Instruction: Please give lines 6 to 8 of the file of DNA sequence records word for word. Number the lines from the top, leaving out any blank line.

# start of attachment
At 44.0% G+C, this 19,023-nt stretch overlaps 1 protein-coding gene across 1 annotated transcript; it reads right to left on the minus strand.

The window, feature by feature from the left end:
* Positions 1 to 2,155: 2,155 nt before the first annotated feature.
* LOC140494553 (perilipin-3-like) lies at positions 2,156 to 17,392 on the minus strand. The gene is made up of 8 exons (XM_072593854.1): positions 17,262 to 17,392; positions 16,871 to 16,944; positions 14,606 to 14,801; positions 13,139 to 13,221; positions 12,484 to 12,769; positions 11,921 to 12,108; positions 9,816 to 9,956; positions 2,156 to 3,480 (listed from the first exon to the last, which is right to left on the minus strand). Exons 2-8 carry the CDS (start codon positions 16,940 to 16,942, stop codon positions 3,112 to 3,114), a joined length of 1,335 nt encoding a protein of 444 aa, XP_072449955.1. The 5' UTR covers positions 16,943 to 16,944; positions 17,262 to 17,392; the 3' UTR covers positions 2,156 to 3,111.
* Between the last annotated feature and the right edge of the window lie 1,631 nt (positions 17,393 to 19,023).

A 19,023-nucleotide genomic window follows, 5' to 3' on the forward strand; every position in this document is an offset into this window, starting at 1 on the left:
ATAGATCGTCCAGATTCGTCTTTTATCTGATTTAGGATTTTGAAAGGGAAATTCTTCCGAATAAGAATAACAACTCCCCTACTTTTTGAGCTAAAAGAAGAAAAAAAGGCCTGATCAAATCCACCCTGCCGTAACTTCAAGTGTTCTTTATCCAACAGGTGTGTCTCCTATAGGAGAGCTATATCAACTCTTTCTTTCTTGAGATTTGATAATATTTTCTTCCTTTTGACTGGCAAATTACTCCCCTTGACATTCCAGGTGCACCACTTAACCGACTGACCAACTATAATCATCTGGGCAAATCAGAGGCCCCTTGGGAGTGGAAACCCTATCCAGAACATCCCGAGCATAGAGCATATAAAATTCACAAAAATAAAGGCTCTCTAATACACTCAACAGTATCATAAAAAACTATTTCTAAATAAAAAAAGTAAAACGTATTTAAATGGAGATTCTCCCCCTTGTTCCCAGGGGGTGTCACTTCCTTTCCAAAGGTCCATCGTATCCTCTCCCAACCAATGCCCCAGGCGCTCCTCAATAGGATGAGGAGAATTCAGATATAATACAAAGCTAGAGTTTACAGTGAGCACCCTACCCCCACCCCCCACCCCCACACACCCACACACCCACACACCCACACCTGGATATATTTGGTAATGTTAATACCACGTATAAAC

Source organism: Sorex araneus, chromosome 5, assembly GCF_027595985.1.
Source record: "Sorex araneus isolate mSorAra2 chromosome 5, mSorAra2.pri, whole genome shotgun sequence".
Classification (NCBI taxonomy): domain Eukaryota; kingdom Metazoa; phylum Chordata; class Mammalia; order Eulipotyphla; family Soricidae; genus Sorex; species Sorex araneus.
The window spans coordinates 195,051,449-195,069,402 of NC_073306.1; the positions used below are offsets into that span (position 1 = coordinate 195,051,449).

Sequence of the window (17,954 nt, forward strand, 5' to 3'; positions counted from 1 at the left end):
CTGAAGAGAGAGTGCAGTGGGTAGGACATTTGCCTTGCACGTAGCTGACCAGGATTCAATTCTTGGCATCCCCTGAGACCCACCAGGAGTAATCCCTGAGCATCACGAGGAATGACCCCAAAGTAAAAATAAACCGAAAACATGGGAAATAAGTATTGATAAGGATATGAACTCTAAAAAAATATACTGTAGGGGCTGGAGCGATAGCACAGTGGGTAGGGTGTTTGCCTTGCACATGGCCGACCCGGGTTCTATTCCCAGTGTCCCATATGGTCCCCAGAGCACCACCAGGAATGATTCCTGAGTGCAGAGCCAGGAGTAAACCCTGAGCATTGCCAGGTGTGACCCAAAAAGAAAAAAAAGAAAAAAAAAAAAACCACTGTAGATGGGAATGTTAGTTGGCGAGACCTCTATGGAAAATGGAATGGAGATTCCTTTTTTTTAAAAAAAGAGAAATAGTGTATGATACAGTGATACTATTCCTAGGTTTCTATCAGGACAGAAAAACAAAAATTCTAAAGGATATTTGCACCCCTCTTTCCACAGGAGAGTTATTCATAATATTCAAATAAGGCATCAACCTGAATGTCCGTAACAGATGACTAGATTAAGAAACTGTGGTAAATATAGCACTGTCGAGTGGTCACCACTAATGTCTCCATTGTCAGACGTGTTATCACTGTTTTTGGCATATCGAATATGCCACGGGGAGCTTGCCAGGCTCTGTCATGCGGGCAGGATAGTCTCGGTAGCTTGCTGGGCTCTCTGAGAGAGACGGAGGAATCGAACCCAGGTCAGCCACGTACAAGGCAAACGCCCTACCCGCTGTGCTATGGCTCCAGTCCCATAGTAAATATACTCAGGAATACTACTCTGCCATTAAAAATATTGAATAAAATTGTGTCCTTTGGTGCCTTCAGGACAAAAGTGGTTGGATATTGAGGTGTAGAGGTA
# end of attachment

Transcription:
A 19,023-nucleotide genomic window follows, 5' to 3' on the forward strand; every position in this document is an offset into this window, starting at 1 on the left:
ATAGATCGTCCAGATTCGTCTTTTATCTGATTTAGGATTTTGAAAGGGAAATTCTTCCGAATAAGAATAACAACTCCCCTACTTTTTGAGCTAAAAGAAGAAAAAAAGGCCTGATCAAATCCACCCTGCCGTAACTTCAAGTGTTCTTTATCCAACAGGTGTGTCTCCTATAGGAGAGCTATATCAACTCTTTCTTTCTTGAGATTTGATAATATTTTCTTCCTTTTGACTGGCAAATTACTCCCCTTGACATTCCAGGTGCACCACTTAACCGACTGACCAACTATAATCATCTGGGCAAATCAGAGGCCCCTTGGGAGTGGAAACCCTATCCAGAACATCCCGAGCATAGAGCATATAAAATTCACAAAAATAAAGGCTCTCTAATACACTCAACAGTATCATAAAAAACTATTTCTAAATAAAAAAAGTAAAACGTATTTAAATGGAGATTCTCCCCCTTGTTCCCAGGGGGTGTCACTTCCTTTCCAAAGGTCCATCGTATCCTCTCCCAACCAATGCCCCAGGCGCTCCTCAATAGGATGAGGAGAATTCAGATATAATACAAAGCTAGAGTTTACAGTGAGCACCCTACCCCCACCCCCCACCCCCACACACCCACACACCCACACACCCACACCTGGATATATTTGGTAATGTTAATACCACGTATAAAC

Source organism: Sorex araneus, chromosome 5, assembly GCF_027595985.1.